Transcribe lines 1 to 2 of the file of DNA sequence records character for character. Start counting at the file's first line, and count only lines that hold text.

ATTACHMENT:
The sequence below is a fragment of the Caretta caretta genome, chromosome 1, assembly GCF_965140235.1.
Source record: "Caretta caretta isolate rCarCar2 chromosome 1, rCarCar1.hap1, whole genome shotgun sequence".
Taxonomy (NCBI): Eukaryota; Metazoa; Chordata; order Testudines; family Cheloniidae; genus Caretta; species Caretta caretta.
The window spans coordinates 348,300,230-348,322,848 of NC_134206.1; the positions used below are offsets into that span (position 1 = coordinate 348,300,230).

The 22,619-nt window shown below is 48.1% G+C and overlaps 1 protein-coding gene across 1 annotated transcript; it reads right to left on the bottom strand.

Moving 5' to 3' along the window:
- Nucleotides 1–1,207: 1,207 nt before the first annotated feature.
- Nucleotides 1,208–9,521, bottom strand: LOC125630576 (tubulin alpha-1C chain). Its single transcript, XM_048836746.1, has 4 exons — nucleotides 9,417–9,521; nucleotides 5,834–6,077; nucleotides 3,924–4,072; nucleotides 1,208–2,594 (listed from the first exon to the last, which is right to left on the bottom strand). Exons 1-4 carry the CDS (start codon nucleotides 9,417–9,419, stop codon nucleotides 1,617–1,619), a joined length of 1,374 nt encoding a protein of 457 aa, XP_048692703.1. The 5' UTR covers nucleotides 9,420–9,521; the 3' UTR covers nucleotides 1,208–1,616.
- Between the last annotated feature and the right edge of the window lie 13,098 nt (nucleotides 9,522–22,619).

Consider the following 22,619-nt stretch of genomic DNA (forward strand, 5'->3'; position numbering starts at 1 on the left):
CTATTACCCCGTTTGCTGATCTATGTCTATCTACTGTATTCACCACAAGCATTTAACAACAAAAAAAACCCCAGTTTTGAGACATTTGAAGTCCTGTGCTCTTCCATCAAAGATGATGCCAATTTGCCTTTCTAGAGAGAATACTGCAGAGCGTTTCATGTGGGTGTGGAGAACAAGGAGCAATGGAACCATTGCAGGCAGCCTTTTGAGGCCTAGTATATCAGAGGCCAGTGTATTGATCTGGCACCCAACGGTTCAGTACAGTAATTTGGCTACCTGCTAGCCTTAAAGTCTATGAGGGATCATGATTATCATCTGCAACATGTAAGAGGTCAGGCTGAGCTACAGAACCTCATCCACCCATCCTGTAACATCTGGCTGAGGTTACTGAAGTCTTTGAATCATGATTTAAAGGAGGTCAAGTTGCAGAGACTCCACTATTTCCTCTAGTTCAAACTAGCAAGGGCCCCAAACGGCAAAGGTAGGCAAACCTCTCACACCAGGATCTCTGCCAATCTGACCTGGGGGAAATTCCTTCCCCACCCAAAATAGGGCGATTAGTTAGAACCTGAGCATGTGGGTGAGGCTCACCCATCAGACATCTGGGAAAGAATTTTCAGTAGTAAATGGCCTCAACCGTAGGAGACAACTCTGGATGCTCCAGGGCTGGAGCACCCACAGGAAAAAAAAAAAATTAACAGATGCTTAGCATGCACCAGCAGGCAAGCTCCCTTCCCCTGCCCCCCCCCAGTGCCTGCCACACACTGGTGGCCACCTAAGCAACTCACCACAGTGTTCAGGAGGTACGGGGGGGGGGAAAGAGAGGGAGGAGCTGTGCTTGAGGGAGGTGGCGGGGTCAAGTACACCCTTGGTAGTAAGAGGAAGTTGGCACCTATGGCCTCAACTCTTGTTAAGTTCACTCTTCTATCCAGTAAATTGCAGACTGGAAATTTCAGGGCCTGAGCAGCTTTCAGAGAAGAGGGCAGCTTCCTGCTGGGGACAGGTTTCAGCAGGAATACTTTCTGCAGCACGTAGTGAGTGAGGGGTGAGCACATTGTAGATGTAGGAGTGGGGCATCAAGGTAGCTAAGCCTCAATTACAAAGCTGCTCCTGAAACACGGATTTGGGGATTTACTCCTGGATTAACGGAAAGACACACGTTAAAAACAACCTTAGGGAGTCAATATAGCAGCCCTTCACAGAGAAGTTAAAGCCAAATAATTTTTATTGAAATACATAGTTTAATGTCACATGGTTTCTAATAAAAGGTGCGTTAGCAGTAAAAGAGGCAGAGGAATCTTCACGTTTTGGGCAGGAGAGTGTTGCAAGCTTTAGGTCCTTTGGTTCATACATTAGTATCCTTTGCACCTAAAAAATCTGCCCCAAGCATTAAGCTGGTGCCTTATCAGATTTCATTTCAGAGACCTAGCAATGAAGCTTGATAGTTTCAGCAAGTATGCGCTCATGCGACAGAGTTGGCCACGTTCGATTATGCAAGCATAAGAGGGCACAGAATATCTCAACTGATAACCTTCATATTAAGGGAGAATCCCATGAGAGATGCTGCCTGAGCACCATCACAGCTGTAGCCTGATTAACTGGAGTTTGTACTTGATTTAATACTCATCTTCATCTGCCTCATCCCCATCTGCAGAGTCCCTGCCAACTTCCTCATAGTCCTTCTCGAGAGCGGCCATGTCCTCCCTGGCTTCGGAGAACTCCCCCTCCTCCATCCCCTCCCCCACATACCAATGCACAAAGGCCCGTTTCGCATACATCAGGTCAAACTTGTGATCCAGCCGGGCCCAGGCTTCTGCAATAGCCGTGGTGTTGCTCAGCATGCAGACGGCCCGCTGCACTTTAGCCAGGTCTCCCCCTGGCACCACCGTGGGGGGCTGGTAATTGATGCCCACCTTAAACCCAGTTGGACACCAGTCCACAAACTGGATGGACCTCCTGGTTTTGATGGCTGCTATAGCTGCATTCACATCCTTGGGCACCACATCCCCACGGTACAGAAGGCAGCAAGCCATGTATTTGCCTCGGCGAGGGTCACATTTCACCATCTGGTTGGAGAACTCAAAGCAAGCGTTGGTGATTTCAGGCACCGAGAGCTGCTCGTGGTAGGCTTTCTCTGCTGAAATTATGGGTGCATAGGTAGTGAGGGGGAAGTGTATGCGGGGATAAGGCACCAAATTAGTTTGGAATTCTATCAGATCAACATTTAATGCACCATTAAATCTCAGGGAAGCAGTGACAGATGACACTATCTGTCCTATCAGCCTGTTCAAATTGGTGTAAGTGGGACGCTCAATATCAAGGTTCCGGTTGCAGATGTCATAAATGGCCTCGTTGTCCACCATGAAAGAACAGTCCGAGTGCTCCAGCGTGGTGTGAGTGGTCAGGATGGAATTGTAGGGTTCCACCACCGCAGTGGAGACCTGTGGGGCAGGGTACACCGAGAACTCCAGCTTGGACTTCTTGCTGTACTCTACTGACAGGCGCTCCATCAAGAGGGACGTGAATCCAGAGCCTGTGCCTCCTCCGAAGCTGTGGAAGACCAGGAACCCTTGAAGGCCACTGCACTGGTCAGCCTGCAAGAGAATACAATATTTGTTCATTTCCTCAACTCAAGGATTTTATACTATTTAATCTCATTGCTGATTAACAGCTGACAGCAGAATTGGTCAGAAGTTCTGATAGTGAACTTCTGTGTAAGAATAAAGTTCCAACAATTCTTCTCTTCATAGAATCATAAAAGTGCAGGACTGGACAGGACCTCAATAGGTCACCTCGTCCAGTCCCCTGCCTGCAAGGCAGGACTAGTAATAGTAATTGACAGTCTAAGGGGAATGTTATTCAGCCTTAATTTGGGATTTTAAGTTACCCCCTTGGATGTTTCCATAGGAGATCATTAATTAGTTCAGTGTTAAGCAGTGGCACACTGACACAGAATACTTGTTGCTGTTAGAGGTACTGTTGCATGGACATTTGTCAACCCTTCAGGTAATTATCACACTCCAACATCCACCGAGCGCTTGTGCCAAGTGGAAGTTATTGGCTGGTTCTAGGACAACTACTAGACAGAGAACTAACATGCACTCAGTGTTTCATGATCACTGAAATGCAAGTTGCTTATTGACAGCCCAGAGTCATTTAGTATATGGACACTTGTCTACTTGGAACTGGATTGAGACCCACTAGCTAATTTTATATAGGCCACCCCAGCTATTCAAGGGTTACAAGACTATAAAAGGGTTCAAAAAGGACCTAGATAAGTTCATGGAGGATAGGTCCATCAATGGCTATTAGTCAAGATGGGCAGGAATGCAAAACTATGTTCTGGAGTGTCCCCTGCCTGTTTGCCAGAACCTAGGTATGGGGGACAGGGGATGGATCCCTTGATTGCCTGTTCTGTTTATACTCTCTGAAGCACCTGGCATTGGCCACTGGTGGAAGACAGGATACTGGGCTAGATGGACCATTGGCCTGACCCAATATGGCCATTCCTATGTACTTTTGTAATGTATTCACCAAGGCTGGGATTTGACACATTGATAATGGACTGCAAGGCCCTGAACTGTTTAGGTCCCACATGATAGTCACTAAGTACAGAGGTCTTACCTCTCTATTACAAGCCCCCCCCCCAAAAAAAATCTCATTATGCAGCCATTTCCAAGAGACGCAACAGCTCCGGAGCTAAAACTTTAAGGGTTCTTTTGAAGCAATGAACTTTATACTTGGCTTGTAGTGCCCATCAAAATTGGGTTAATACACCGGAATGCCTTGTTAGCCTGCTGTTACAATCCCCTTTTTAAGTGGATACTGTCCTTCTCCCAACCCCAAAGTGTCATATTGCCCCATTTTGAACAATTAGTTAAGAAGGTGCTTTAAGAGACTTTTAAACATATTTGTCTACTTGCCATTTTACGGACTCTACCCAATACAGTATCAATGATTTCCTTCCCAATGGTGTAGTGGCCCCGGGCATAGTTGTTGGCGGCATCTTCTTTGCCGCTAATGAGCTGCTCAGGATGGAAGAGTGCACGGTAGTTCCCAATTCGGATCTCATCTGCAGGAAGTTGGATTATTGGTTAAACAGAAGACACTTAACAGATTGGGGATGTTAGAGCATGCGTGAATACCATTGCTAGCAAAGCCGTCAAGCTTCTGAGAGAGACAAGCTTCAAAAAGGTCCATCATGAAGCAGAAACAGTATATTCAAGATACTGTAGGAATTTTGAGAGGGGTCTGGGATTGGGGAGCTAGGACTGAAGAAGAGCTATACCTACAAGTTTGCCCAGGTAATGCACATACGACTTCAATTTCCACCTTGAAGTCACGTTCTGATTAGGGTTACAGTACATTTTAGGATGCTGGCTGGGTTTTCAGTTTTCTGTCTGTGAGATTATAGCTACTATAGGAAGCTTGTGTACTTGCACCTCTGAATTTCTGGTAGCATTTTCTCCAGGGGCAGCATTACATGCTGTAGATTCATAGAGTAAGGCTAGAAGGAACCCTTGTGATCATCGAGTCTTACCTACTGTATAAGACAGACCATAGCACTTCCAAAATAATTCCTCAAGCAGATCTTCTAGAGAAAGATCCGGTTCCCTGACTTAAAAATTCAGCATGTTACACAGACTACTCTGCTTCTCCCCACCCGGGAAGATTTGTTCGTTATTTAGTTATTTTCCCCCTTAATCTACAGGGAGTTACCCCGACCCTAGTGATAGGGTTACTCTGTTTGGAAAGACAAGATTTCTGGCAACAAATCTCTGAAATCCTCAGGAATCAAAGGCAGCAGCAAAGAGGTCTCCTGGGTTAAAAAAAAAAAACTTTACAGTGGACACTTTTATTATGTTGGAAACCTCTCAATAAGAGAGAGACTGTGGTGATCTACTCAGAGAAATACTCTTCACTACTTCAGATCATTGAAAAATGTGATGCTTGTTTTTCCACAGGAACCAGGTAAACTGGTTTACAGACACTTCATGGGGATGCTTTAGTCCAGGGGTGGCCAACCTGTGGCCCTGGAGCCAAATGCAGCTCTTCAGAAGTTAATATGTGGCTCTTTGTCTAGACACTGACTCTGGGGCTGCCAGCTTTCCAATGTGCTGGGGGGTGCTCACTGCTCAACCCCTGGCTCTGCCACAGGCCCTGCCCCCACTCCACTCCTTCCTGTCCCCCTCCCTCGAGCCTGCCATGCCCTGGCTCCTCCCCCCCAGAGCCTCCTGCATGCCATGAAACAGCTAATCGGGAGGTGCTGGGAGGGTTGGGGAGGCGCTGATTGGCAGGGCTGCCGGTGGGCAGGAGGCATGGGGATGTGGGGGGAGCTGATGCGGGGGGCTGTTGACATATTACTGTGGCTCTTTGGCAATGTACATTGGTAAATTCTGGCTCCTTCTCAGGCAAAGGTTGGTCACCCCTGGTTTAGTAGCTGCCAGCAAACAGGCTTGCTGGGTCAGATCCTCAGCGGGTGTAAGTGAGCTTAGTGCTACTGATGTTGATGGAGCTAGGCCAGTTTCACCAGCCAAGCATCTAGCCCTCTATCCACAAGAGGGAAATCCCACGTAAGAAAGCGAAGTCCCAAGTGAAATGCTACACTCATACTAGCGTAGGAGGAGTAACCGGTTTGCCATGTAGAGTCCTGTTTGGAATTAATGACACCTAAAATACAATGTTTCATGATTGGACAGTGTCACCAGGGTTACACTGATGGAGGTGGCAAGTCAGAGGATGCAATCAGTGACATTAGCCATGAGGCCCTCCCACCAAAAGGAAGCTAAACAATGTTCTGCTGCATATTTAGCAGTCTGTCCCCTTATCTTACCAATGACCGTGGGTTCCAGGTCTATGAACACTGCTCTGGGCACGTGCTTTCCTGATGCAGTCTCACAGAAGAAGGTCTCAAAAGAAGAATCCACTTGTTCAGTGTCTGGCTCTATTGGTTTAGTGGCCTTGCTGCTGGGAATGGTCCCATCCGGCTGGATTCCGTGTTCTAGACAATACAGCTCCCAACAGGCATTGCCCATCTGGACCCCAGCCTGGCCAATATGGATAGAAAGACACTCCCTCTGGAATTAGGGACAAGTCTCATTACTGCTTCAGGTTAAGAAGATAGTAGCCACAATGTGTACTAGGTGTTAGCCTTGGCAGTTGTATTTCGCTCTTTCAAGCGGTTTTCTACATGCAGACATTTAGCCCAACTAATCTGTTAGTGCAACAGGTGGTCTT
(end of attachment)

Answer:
The sequence below is a fragment of the Caretta caretta genome, chromosome 1, assembly GCF_965140235.1.
Source record: "Caretta caretta isolate rCarCar2 chromosome 1, rCarCar1.hap1, whole genome shotgun sequence".